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9.2: Practical Considerations, Procedural Changes, Safety Tips

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    Refer to pages 317 - 324 of your textbook (4th ed.)

    The experimental procedure is presented on p. 320. It is divided into major sections as follows:

    Preparation of glassware. The most important thing to note here is that all glassware must be DRY. This means free of water. Water can destroy all or some of your Grignard reagent by acting as an acid. Remember that many good nucleophiles are also good bases. Since water is a strong acid, it can protontate the Grignard reagent to yield its conjugate acid, effectively derailing your reaction. If you have trouble getting your reaction to start, this could be one of the problems.


    The best way to prepare the glassware for the reaction is to wash it well with soap and water first. Then rinse it with acetone until all the water has been washed off. Finally, blow a soft stream of air on the glassware to dry it, or place it in the oven for at least 5 min. to evaporate the acetone.

    Formation of the Grignard reagent. Please note that the solvent ether is very volatile and releases noxious vapors at room temperature. Prolonged exposure to these vapors can make you drowsy. If you feel dizzy from breathing ether vapors, notify your instructor immediately and step outside the building to get some fresh air.

    If the conditions of the experiment are all in place, you should notice formation of a cloudiness and “boiling” (actually formation of bubbles from the reaction). If you don’t see such signs, heat the reaction pot mildly (to about 50 degrees, no more!), DO NOT ATTEMPT TO CRUSH THE MAGNESIUM as the textbook recommends on p. 296. This is a good way to break your flask and possibly hurt your hand. If heating fails to start the reaction, add a crystal of iodine (ask your instructor for help) and continue heating and stirring. Finally, if all fails, borrow a drop of Grignard solution from another student whose reaction started, and quickly add it to your reaction mixture.

    Since ether boils at a very low temperature, you may lose some of it as the reaction proceeds under the action of heat. Keep adding ether to compensate for these loses. You will know when the reaction is complete because all or nearly all of the magnesium has dissolved. If a few bits of metal remain, do not wait for them to dissolve, as they might be impurities. Proceed with the next step.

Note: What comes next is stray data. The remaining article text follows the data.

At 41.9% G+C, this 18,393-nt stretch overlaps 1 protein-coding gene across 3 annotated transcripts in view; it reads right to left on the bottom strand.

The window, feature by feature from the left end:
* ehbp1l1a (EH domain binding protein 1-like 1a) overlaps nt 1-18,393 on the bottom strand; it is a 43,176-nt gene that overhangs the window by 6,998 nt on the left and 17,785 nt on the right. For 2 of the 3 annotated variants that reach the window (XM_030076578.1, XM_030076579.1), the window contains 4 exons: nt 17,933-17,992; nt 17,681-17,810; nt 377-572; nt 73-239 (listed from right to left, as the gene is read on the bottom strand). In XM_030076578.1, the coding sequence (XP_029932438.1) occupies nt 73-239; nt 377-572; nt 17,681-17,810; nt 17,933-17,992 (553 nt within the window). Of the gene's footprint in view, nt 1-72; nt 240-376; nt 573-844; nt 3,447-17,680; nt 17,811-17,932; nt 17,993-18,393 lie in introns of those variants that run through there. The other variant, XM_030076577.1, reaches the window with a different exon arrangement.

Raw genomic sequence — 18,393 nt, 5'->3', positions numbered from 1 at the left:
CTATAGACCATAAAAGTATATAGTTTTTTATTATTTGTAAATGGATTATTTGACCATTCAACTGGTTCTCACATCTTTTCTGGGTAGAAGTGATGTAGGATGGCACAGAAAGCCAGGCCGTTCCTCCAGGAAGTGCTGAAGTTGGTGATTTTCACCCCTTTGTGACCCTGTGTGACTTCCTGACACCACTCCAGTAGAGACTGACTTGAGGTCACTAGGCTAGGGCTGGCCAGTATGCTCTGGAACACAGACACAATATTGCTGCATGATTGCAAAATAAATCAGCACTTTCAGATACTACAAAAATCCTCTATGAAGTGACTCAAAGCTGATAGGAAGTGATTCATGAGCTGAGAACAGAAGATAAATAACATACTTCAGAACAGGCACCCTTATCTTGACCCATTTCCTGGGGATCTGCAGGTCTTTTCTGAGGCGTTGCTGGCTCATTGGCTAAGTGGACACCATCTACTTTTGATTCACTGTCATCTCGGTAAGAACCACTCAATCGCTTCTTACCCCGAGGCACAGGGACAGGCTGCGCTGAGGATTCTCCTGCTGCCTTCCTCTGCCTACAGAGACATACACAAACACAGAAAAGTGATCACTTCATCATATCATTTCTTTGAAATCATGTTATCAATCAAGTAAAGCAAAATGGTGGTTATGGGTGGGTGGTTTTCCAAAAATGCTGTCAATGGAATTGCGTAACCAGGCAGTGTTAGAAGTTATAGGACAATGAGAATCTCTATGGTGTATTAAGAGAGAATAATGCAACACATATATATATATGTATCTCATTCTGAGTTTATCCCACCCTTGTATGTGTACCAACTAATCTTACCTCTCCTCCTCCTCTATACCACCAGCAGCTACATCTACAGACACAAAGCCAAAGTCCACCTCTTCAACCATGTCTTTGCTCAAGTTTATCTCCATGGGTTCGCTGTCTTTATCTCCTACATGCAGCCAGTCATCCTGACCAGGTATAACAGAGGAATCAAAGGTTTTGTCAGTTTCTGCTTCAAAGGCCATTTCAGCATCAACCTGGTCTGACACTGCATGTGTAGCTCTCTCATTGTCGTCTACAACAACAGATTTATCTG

Addition of benzophenone (p. 323). The only important thing to note here is that after this step you should stop the experiment, since you will not have time to finish it in one session. The following session you will perform the hydrolysis step (bottom of p. 323).

    Hydrolysis. In this step you deliberately add a source of protons (dil. HCl) to protonate the conjugate base of the product (tryphenylmethanol) and convert it to the actual alcohol. What follows is a series of extractions and purification procedures to obtain the final solid. This solvent is crystallized from hot isopropyl alcohol (also called isopropanol).

    Spectroscopy. After calculating the percent yield, obtain an IR spectrum using the KBr pellet technique that your instructor will demonstrate. This technique is frequently used when the product is a solid.

    This page titled 9.2: Practical Considerations, Procedural Changes, Safety Tips is shared under a not declared license and was authored, remixed, and/or curated by Sergio Cortes.

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